Lawmaker Asks DSWD to Tighten Screening of CCT Beneficiaries
June 27, 2015
Senator Chiz Escudero asked the Department of Social Welfare and Development (DSWD) to strengthen its screening procedure for recipients of the conditional cash transfer (CCT) scheme and step up the process of weeding out spurious names from the list of deserving beneficiaries under the government’s flagship poverty alleviation program.
Escudero put to task the DSWD following reports quoting a study by the Asian Development Bank (ADB), which showed that one-third of the P62 billion allocated for the CCT program last year did not go to the poor.
Since the centerpiece poverty reduction program was put in place by the DSWD, only a small fraction has been delisted while the weeding out process has been slow, Escudero noted.
“They have delisted less than five percent since the program began,” Escudero said. “While the weeding out process is ongoing, it is too slow given the magnitude.”
He added: “We are throwing away money to those who do not need or deserve it to the exclusion of those who might or other worthwhile endeavors that also need funding and fiscal space.”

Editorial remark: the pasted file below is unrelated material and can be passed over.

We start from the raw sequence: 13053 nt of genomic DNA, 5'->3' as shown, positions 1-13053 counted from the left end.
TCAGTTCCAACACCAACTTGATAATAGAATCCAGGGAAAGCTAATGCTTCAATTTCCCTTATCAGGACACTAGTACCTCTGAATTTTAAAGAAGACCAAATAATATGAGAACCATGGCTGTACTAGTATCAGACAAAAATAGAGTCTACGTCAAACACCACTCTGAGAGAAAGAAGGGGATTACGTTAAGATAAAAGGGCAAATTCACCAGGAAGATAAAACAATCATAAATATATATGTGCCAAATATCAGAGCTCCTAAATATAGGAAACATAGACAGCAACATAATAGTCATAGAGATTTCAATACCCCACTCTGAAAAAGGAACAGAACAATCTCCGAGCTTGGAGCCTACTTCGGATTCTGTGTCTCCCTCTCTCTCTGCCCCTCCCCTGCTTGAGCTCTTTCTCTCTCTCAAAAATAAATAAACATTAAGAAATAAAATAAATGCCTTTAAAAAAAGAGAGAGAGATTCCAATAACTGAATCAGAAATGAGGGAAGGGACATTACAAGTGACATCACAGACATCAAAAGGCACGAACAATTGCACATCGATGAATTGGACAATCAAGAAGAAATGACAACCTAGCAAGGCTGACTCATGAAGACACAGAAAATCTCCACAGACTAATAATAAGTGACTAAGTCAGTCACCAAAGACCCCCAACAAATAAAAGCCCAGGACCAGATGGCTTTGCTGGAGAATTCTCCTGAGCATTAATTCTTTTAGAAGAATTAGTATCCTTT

According to Escudero, it was alarming to know that about 30 percent, or P19 billion, of money allocated for the monthly cash doleouts did not go to the intended beneficiaries.
“That is quite alarming because we are talking about P19 billion in government funds meant for poor families. This is another injustice to the poorest of the poor who are the target beneficiaries of the poverty reduction program,” the lawmaker said.
The senator said it was the DSWD’s job to ensure that funds earmarked for the program, officially known as Pantawid Pamilyang Pilipino Program or 4Ps, will go only to the most vulnerable sectors.
“If the funds fail to reach the intended recipients, then it defeats the purpose of the program which is to provide social protection for and directly assist the poorest members of society,” Escudero said.
The program provides cash grants to targeted poor Filipino families based on sustained, verified compliance with certain health and education conditions. Such conditions include sending children to school, ensuring they receive regular checkups, and participating in family planning and nutrition.
Under the cash assistance program implemented by the DSWD, each identified poor family receives a monthly stipend of up to P1,400, or a total of P15,000 every year for five years, on condition that it sends children to school and clinics for vaccination, among others.
The program was patterned after the conditional cash transfer schemes in Latin America and African countries, which have lifted millions of people around the world.